5. A lot depends on where you want to live in Seattle. Houses are pretty cheap in the Rainier Valley, from what I can tell. Townhouses for close to $200,000 and full houses for around $300,000. You occasionally can find similar bargains in other neighborhoods.

      6. On the positive side, two middle income people may well out-earn a well-paid newcomer who is single. Splitting housing costs also helps.

        If you can live reasonably cheaply in the suburbs while saving up a nice down payment, you’ll probably be better off in 3-5 years than the single, high income person who is spending most of their income on housing, student loans, income tax, etc.

      7. There’s also Spokane. It’s close enough for a weekend visit to Seattle; the weather is more extreme than Puget Sound but it’s not humid like the southeast; and the culture and laws and are civilized. The main issue would be finding a job, since it’s more limited than larger cities.

      8. Justin: thanks for the list. Yeah, from what I know of housing prices and transit systems, all those cities *are* arguably better.

        I thought of NY, SF, LA, Boston, but housng prices…
        I thought of Pittsburgh, Cleveland, etc., but no jobs.
        I thought of Houston, San Antonio, Atlanta, Milwaukee but terrible public transportation.
        Then there are smaller cities, but almost always terrible public transportation and no jobs… and sometimes high housing prices on top of that!

      9. I’ve thought of leaving Seattle due to the high costs as well. Unfortunately the list of other candidates is rather limited. Finding something with the right mix of affordability, employment opportunities, and livability is difficult.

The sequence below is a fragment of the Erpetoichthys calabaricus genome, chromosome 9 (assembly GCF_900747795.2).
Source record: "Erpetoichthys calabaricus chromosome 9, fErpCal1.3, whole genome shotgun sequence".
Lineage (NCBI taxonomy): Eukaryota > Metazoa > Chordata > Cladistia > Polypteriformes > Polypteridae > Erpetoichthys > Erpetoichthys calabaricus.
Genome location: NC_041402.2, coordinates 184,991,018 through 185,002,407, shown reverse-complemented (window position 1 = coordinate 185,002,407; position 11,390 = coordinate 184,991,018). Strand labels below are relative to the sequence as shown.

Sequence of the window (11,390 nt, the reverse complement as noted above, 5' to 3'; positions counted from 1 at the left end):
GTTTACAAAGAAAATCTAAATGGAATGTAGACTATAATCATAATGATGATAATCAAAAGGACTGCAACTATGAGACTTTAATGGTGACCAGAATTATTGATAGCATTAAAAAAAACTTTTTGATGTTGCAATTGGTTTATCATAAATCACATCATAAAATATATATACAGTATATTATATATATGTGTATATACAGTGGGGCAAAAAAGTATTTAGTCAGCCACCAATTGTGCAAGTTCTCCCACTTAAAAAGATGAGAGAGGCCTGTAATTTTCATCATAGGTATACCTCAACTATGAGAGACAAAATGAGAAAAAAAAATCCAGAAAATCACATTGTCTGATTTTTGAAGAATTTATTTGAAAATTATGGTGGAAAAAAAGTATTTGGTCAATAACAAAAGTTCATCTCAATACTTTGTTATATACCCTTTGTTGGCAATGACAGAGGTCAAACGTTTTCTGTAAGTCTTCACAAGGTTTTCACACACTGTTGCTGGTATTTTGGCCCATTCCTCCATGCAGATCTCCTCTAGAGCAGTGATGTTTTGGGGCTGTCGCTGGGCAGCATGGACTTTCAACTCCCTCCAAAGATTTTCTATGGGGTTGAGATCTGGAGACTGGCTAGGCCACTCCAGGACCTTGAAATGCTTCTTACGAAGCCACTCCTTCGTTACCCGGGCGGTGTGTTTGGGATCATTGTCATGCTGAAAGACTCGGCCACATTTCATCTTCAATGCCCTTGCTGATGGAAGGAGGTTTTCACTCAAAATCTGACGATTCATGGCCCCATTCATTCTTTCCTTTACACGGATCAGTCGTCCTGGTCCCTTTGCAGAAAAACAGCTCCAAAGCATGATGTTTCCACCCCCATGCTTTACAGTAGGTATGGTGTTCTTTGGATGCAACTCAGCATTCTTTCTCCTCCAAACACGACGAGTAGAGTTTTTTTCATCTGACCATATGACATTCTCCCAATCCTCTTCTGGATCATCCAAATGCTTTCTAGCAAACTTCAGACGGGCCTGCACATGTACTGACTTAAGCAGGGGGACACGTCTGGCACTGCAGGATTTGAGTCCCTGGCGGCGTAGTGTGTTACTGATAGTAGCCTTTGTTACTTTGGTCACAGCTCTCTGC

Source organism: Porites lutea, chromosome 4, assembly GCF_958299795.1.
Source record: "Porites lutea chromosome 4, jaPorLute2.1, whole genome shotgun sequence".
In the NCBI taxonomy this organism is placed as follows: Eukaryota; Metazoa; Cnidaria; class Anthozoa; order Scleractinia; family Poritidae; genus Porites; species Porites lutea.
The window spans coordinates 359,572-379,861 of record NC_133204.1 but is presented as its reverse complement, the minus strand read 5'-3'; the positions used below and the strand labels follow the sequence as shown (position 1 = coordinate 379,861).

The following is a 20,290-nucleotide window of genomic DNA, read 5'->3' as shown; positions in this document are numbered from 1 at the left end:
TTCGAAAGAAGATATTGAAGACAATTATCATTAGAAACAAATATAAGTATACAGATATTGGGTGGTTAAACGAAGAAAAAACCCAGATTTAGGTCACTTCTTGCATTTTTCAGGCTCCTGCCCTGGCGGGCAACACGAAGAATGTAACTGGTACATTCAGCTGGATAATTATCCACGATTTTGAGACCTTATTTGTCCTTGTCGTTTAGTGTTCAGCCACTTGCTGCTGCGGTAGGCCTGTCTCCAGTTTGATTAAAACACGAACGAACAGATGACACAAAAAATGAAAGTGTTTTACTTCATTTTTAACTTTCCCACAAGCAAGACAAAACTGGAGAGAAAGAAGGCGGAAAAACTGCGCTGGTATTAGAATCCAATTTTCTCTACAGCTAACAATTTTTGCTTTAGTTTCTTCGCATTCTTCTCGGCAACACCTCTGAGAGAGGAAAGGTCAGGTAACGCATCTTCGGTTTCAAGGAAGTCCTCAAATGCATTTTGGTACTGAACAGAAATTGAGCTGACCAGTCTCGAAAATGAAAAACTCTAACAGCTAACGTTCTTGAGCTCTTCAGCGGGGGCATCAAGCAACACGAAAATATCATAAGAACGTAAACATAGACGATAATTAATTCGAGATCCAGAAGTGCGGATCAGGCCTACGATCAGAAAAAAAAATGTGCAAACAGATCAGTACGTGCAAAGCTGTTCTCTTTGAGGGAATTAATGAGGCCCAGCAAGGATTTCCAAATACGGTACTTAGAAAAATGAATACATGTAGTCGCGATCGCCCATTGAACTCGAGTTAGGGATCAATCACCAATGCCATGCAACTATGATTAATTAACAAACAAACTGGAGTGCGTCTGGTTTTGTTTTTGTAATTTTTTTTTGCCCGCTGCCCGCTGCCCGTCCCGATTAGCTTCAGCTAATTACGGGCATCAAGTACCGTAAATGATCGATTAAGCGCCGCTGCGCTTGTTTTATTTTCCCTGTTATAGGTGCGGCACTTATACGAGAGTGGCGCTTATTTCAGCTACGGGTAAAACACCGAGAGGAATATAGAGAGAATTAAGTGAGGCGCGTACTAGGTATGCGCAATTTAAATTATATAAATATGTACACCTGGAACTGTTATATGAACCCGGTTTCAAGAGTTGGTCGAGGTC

3. >> Why wouldn’t you locate jobs where people already live?

      I think that is the key argument here. People live in the city, so it makes sense to locate jobs in the city. Look at a census map of the area and it is pretty easy to make out the city line. Shoreline, for example, has no census tract over 10,000 people per mile. Bellevue has a few moderately dense sections, and there are handfuls in Lynnwood, Everett, and a surprisingly dense section in Kent. So I suppose you could make an argument for location jobs in Kent, but of course, Link manages to avoid the entire area (too hard to get down into the valley I suppose) so it would be a pretty big challenge to serve it with transit (it can be done, just not as well as other places). There is no way that it would as easy to reach as say, Northgate, for the huge numbers of people that might locate here.